No GMOs (Prop P)- If the family farmers who bring us the Farmers’ Markets and enhance our quality of life so much are for it, then I’m for it. ‘Nuff said.
FInally, the public safety measures, County Measure Z and Eureka Measure Q, are certainly worthy of your support. Thanks to ALL the candidates and campaign workers for giving your time.
Social Security wants my sister’s birth certificate. Her copy is in a storage locker in Sonora, she thinks. I head down to the Courthouse. It’s drizzling.
For the first time ever, I try parking in the gravel lot at the North end of the building. Big mistake. I drive a lowslung car. The lot consists of huge cavities in the gravel. My car rocks back and forth as I pull into a space, listening to the oil pan scraping the gravel. I wouldn’t call it “accessible” but at least it’s on the same block. After a long, long walk back to the front entrance, I go through the security line. A table near the elevator is marked “Courthouse Information.” A young man fields inquiries while not missing a beat of his cellphone conversation. I need to go to the 5th Floor, which means going to the 4th, then switching elevators to ride to the 5th.
I enter the offices of the Clerk/Recorder. The view from here is normally stunning, but today it’s gray and dismal. There are four or five workers inside and one woman who appears to be doing research of some kind. The workers approach helpfully. I only need one.
I have already downloaded and filled out the request form. A pleasant man says he’ll be back in five minutes. He is. I pay the $25 for a super-official document because I really don’t know what kind they want.
In the elevator I look at the certificate. I remember her doctor, a nice man who died in a plane crash, leaving a young family. Remembering him makes me sad.
The drizzle continues.
The Humboldt Economic Index. produced by Dr. Erick Eschker and his team at the Economics Department of HSU, does not show a pretty picture this month. The leading indicators are, shall we say, mixed.
Lumber is up, but Hospitality, Retail and Home Sales were down in July, as were building permits and help-wanted advertising. On the positive side, manufacturing orders are up slightly and UI claims are down. The national jobless rate declined to 6.1 percent in June while the unemployment rate was 7.2, virtually the same as the State as a whole.
Here’s what you’ve been waiting for: gas prices. “Both California and the Northern California region have seen 8% decreases in their average gas prices this month, while Eureka’s average price stayed at $4.25 in June.” Enjoy the report, and our continued thanks to the HSU team.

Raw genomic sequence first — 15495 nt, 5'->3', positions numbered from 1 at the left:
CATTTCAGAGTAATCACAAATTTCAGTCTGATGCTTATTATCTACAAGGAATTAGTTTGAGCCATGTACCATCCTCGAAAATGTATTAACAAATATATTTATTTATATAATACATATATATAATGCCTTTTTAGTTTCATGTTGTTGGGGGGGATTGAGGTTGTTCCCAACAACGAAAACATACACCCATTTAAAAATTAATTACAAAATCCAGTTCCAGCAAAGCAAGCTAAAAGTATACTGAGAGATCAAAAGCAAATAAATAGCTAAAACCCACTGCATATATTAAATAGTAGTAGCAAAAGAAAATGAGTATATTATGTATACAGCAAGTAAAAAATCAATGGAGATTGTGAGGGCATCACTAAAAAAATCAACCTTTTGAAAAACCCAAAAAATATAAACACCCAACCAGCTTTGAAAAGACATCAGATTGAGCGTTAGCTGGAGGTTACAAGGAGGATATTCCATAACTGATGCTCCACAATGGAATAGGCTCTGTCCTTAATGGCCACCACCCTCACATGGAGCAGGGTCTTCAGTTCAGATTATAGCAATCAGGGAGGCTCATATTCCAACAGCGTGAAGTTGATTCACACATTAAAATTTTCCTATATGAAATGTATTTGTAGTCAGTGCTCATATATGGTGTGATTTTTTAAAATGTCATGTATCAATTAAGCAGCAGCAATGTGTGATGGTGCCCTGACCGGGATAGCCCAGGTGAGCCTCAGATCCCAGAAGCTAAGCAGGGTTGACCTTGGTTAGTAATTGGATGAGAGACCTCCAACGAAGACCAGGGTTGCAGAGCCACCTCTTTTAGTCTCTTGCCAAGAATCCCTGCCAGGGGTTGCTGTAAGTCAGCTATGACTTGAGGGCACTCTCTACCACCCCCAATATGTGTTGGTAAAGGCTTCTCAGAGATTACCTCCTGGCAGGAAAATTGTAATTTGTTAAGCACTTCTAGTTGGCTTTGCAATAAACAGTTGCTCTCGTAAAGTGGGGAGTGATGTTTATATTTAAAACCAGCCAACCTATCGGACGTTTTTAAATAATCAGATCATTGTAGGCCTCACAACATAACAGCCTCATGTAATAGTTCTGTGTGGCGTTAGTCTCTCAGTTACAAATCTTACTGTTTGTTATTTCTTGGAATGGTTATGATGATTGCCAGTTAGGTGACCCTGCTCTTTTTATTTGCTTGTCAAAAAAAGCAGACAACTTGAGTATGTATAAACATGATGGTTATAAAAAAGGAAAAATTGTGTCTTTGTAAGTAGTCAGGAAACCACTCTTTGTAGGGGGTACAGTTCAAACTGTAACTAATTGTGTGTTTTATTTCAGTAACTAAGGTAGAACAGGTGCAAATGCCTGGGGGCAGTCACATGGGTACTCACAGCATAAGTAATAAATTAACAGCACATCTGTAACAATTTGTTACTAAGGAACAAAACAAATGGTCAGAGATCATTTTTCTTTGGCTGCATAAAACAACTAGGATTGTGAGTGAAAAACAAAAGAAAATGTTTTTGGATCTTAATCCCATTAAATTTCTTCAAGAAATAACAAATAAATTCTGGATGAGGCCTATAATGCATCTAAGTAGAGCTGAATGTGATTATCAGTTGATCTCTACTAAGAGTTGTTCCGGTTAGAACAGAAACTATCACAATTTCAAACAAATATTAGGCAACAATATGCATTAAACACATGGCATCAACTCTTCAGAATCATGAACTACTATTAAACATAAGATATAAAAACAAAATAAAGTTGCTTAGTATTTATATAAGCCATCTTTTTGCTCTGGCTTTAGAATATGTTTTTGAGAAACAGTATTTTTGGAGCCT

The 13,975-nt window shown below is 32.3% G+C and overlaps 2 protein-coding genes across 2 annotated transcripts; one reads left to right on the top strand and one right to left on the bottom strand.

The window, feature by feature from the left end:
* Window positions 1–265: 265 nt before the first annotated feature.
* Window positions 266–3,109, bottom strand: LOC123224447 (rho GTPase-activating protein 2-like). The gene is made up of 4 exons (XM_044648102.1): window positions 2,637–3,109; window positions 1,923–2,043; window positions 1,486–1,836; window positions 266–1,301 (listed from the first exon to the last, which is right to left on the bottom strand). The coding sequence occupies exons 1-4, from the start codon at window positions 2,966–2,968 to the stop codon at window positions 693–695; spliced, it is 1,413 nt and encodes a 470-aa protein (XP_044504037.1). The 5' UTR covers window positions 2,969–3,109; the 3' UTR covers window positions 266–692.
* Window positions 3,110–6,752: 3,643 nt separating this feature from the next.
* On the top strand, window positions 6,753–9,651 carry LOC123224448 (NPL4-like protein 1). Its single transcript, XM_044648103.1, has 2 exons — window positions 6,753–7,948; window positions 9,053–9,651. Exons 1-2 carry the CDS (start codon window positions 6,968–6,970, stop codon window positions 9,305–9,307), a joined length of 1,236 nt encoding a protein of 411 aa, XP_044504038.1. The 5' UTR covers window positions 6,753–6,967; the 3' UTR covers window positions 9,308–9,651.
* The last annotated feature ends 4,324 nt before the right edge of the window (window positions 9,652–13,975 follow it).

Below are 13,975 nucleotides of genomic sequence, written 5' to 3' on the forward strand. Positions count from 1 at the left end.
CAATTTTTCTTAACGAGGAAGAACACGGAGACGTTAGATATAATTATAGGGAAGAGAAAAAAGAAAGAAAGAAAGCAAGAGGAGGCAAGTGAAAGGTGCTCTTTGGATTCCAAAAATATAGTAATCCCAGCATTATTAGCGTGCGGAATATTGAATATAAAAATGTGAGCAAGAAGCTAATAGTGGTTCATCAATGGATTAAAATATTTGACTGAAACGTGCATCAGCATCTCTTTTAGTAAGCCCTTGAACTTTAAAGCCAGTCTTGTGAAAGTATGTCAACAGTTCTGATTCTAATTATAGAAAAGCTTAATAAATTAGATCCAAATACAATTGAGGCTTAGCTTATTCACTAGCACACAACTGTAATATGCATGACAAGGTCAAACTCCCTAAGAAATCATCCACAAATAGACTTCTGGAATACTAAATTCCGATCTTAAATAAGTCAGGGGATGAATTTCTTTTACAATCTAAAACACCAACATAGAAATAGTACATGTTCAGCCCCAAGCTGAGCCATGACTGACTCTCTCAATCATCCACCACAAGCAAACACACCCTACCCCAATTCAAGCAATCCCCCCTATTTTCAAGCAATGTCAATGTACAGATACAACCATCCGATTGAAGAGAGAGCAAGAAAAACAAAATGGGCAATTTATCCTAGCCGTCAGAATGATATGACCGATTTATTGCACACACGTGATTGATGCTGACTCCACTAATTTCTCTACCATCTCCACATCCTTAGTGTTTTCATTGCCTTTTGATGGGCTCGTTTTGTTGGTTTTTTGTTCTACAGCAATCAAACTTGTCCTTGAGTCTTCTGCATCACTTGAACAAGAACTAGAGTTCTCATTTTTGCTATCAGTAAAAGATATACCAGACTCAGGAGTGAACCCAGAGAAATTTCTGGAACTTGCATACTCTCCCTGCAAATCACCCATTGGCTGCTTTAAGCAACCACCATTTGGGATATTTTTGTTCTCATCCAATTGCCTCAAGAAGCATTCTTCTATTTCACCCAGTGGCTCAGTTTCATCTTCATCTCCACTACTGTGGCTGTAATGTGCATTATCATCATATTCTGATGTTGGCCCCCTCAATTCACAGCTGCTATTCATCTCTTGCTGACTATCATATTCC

PART ONE: Imagine there were a company that offered on-line shopping, business-to-business sales, online payments, wholesale trade and cloud computing- in other words a combination of eBay and Amazon that is actually bigger than eBay and Amazon combined. Welcome to Alibaba.
Started by a schoolteacher named Jack Ma on his kitchen table in Hangzhou in 1999, the company, now based in Hong Kong, is about to launch what may be the biggest initial public offering in history, one which could easily surpass Facebook’s fumbled IPO of $16B in 2012. Why will be the biggest beneficiary? Yahoo, which owns 24% of Alibaba and will probably use the infusion of cash from the IPO to continue its buying spree of smaller tech companies. To give you an idea of the scale, Alibaba processes $248B in retail sales yearly. Here’s a description from the Mercury News:
‘”Nearly 8% of all Chinese online shopping goes through Alibaba sites; on Singles Day last year, a popular holiday in China for online shopping, the site processed $5.8B in in purchases. By comparison, eBay’s total sales on its online marketplace for all of 2013 were $6.8B.”
Alibaba is also moving into mobile commerce in a big way, investing in American companies like Mountain View -based Tango Me and in Lyft, the San Francisco -based ride sharing app, while attempting to consolidate its position amidst its nearest rivals, Baidu and TenCant, which is already rolling out its own IPO. (Google and eBay have departed the China market). Alibaba’s IPO was scheduled for August 8 (eighth day, eighth month- the Chinese like “8”s) but may be delayed due to last-minute glitches involving SEC approval of some of their subs which are based in the Cayman Islands. Ma, who is worth over $8B, has stepped down as CEO but remains as Chair of the 21.000 employee firm and is devoting his time to a charitable trust.
It’s a global economy for sure, and becoming more so every day. Wonder how long it will be before we start seeing Singles’ Day promotions? That ‘s too good an idea to skip.